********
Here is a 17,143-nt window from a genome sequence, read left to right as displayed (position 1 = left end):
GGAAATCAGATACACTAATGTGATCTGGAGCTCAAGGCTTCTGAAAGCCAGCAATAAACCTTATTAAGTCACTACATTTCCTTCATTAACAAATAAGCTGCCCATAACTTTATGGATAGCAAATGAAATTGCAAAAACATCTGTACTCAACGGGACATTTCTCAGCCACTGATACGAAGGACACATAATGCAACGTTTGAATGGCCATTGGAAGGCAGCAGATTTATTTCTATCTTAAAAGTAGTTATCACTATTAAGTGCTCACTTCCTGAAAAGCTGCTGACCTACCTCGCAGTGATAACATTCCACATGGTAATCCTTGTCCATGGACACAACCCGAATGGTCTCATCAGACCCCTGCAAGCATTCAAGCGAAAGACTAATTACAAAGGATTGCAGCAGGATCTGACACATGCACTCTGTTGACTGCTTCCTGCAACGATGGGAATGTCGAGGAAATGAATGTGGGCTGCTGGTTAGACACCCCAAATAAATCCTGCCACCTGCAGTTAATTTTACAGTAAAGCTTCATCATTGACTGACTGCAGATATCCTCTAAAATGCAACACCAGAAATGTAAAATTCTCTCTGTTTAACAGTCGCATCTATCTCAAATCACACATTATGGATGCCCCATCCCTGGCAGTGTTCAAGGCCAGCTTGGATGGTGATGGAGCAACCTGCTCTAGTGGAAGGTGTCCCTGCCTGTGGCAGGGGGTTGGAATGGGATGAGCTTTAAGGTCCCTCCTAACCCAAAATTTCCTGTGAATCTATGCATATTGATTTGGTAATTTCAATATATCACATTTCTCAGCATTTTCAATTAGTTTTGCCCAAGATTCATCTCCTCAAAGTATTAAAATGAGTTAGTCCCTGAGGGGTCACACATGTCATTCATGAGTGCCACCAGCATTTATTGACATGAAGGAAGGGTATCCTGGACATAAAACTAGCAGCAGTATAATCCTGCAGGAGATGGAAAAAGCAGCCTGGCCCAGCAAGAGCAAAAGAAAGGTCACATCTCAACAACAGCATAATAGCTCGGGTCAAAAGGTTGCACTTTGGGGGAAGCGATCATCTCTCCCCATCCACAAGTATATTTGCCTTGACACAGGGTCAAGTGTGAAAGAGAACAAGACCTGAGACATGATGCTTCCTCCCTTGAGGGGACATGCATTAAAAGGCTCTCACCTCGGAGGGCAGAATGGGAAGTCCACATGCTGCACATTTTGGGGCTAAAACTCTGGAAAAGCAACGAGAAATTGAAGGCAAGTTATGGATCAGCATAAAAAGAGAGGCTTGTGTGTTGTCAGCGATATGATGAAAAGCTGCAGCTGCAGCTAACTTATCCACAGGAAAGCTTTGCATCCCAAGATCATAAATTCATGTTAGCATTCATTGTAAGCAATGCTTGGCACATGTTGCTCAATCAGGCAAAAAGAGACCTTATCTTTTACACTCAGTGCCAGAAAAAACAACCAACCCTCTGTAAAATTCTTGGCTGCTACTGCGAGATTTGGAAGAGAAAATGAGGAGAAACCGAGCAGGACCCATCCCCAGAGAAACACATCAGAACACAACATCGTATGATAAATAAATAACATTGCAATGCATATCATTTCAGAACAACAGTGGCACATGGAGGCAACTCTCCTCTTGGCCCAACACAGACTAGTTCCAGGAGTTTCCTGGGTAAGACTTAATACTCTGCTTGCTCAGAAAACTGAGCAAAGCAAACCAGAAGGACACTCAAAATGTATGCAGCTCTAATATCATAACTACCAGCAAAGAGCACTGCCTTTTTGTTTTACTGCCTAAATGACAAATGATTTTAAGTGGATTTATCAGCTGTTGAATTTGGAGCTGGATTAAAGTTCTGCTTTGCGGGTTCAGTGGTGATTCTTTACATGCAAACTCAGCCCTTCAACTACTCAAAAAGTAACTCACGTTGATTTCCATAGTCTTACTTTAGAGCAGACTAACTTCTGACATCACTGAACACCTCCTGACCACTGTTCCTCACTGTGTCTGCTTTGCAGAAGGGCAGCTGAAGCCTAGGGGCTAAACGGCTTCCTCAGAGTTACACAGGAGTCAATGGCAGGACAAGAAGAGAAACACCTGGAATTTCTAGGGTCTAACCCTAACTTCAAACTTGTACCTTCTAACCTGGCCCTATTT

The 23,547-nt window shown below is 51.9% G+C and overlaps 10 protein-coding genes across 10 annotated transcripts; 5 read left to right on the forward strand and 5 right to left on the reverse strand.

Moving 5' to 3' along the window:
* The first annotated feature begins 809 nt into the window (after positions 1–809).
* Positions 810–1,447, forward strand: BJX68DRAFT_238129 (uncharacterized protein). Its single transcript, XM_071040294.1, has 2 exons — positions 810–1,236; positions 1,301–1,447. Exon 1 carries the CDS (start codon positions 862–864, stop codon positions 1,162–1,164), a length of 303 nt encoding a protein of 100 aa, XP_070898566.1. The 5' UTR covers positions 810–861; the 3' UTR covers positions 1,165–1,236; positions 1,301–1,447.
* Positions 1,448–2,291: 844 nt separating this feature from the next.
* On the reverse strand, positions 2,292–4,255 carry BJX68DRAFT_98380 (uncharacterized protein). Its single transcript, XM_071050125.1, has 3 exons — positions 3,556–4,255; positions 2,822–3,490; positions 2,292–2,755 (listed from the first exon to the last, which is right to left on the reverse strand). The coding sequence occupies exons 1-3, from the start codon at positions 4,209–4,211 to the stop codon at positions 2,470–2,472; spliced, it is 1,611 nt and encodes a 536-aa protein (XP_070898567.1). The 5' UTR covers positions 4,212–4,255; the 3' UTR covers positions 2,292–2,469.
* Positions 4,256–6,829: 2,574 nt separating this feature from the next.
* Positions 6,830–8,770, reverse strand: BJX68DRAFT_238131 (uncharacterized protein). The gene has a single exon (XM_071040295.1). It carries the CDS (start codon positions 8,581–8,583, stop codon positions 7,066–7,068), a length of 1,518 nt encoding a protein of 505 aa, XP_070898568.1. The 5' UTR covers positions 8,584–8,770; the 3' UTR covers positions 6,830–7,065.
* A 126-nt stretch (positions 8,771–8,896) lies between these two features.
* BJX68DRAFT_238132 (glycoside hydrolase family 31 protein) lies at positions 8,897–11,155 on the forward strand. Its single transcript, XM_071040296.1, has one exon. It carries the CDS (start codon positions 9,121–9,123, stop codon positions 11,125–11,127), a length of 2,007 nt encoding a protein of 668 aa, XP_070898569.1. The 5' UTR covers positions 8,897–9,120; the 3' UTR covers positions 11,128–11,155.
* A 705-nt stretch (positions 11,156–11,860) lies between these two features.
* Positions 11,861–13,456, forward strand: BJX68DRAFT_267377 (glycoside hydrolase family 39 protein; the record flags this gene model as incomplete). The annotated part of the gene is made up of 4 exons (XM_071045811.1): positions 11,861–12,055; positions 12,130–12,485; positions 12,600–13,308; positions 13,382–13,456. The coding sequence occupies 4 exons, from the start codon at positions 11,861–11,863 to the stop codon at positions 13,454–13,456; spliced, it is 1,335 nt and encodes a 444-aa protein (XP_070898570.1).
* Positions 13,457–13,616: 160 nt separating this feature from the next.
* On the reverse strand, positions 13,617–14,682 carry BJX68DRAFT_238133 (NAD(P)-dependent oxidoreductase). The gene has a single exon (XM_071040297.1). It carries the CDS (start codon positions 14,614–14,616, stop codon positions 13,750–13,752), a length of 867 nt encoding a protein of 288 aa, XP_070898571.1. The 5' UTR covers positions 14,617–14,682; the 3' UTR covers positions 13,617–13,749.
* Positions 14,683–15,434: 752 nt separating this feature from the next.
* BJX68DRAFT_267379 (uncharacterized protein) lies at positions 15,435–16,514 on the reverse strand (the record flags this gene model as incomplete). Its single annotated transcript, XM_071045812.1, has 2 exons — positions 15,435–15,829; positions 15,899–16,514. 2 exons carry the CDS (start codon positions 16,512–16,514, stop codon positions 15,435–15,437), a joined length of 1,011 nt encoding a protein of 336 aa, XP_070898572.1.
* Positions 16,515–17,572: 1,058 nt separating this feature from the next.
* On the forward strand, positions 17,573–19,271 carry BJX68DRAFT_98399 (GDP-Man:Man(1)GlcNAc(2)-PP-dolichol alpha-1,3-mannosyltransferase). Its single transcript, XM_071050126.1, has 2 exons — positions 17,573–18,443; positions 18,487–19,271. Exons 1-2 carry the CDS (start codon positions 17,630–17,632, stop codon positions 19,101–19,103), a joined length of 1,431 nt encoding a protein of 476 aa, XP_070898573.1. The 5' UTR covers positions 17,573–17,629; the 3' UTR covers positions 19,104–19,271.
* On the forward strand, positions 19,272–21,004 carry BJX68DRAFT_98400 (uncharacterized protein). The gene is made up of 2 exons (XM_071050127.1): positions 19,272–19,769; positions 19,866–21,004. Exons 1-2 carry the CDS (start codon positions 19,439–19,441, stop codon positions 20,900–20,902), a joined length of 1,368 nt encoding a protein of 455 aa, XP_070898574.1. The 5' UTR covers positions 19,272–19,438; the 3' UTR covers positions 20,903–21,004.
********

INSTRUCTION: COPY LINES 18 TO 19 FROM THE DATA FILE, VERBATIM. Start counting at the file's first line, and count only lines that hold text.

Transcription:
* BJX68DRAFT_267379 (uncharacterized protein) lies at positions 15,435–16,514 on the reverse strand (the record flags this gene model as incomplete). Its single annotated transcript, XM_071045812.1, has 2 exons — positions 15,435–15,829; positions 15,899–16,514. 2 exons carry the CDS (start codon positions 16,512–16,514, stop codon positions 15,435–15,437), a joined length of 1,011 nt encoding a protein of 336 aa, XP_070898572.1.
* Positions 16,515–17,572: 1,058 nt separating this feature from the next.